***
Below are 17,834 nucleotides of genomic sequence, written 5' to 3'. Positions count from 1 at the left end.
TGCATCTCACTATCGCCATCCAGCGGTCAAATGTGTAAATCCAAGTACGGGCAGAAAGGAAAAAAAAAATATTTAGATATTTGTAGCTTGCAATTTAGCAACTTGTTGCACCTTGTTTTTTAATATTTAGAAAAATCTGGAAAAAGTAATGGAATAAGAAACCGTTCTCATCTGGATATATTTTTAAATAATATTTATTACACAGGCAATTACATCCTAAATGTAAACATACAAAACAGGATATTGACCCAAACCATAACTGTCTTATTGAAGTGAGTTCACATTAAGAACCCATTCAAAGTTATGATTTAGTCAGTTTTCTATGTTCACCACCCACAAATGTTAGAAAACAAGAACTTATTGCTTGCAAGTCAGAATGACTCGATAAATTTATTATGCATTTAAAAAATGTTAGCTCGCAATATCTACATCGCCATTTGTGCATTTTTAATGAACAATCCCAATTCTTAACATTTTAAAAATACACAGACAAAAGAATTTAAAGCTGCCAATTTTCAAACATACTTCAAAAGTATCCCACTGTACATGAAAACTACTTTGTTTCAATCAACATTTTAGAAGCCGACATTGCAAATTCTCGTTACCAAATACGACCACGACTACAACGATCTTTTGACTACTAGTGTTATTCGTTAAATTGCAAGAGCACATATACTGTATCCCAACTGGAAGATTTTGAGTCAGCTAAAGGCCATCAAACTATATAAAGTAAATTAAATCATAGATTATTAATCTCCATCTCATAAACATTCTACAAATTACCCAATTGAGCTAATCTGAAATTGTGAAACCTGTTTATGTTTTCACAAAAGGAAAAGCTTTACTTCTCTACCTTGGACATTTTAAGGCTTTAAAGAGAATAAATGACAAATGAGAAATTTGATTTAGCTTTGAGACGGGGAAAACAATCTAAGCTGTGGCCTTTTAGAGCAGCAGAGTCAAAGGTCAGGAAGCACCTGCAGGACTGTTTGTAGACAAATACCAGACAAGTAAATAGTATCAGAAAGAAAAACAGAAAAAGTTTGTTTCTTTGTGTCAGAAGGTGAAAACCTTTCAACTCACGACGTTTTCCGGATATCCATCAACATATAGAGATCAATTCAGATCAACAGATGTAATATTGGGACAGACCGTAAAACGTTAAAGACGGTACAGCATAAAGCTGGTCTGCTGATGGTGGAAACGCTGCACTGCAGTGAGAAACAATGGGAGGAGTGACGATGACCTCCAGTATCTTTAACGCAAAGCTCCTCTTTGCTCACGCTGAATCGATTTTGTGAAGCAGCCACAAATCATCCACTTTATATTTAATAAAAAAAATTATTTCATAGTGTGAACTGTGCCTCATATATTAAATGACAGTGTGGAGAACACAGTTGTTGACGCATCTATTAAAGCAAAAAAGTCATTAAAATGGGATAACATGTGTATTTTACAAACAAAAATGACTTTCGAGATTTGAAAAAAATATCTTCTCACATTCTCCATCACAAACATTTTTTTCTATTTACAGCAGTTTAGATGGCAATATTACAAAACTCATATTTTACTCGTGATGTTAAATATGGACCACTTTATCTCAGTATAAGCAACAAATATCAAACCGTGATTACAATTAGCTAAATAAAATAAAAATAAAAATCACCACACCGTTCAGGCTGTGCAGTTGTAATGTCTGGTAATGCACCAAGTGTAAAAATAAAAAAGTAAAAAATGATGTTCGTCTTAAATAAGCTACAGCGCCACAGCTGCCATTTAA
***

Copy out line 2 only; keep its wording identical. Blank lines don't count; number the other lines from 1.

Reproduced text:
TGCATCTCACTATCGCCATCCAGCGGTCAAATGTGTAAATCCAAGTACGGGCAGAAAGGAAAAAAAAAATATTTAGATATTTGTAGCTTGCAATTTAGCAACTTGTTGCACCTTGTTTTTTAATATTTAGAAAAATCTGGAAAAAGTAATGGAATAAGAAACCGTTCTCATCTGGATATATTTTTAAATAATATTTATTACACAGGCAATTACATCCTAAATGTAAACATACAAAACAGGATATTGACCCAAACCATAACTGTCTTATTGAAGTGAGTTCACATTAAGAACCCATTCAAAGTTATGATTTAGTCAGTTTTCTATGTTCACCACCCACAAATGTTAGAAAACAAGAACTTATTGCTTGCAAGTCAGAATGACTCGATAAATTTATTATGCATTTAAAAAATGTTAGCTCGCAATATCTACATCGCCATTTGTGCATTTTTAATGAACAATCCCAATTCTTAACATTTTAAAAATACACAGACAAAAGAATTTAAAGCTGCCAATTTTCAAACATACTTCAAAAGTATCCCACTGTACATGAAAACTACTTTGTTTCAATCAACATTTTAGAAGCCGACATTGCAAATTCTCGTTACCAAATACGACCACGACTACAACGATCTTTTGACTACTAGTGTTATTCGTTAAATTGCAAGAGCACATATACTGTATCCCAACTGGAAGATTTTGAGTCAGCTAAAGGCCATCAAACTATATAAAGTAAATTAAATCATAGATTATTAATCTCCATCTCATAAACATTCTACAAATTACCCAATTGAGCTAATCTGAAATTGTGAAACCTGTTTATGTTTTCACAAAAGGAAAAGCTTTACTTCTCTACCTTGGACATTTTAAGGCTTTAAAGAGAATAAATGACAAATGAGAAATTTGATTTAGCTTTGAGACGGGGAAAACAATCTAAGCTGTGGCCTTTTAGAGCAGCAGAGTCAAAGGTCAGGAAGCACCTGCAGGACTGTTTGTAGACAAATACCAGACAAGTAAATAGTATCAGAAAGAAAAACAGAAAAAGTTTGTTTCTTTGTGTCAGAAGGTGAAAACCTTTCAACTCACGACGTTTTCCGGATATCCATCAACATATAGAGATCAATTCAGATCAACAGATGTAATATTGGGACAGACCGTAAAACGTTAAAGACGGTACAGCATAAAGCTGGTCTGCTGATGGTGGAAACGCTGCACTGCAGTGAGAAACAATGGGAGGAGTGACGATGACCTCCAGTATCTTTAACGCAAAGCTCCTCTTTGCTCACGCTGAATCGATTTTGTGAAGCAGCCACAAATCATCCACTTTATATTTAATAAAAAAAATTATTTCATAGTGTGAACTGTGCCTCATATATTAAATGACAGTGTGGAGAACACAGTTGTTGACGCATCTATTAAAGCAAAAAAGTCATTAAAATGGGATAACATGTGTATTTTACAAACAAAAATGACTTTCGAGATTTGAAAAAAATATCTTCTCACATTCTCCATCACAAACATTTTTTTCTATTTACAGCAGTTTAGATGGCAATATTACAAAACTCATATTTTACTCGTGATGTTAAATATGGACCACTTTATCTCAGTATAAGCAACAAATATCAAACCGTGATTACAATTAGCTAAATAAAATAAAAATAAAAATCACCACACCGTTCAGGCTGTGCAGTTGTAATGTCTGGTAATGCACCAAGTGTAAAAATAAAAAAGTAAAAAATGATGTTCGTCTTAAATAAGCTACAGCGCCACAGCTGCCATTTAA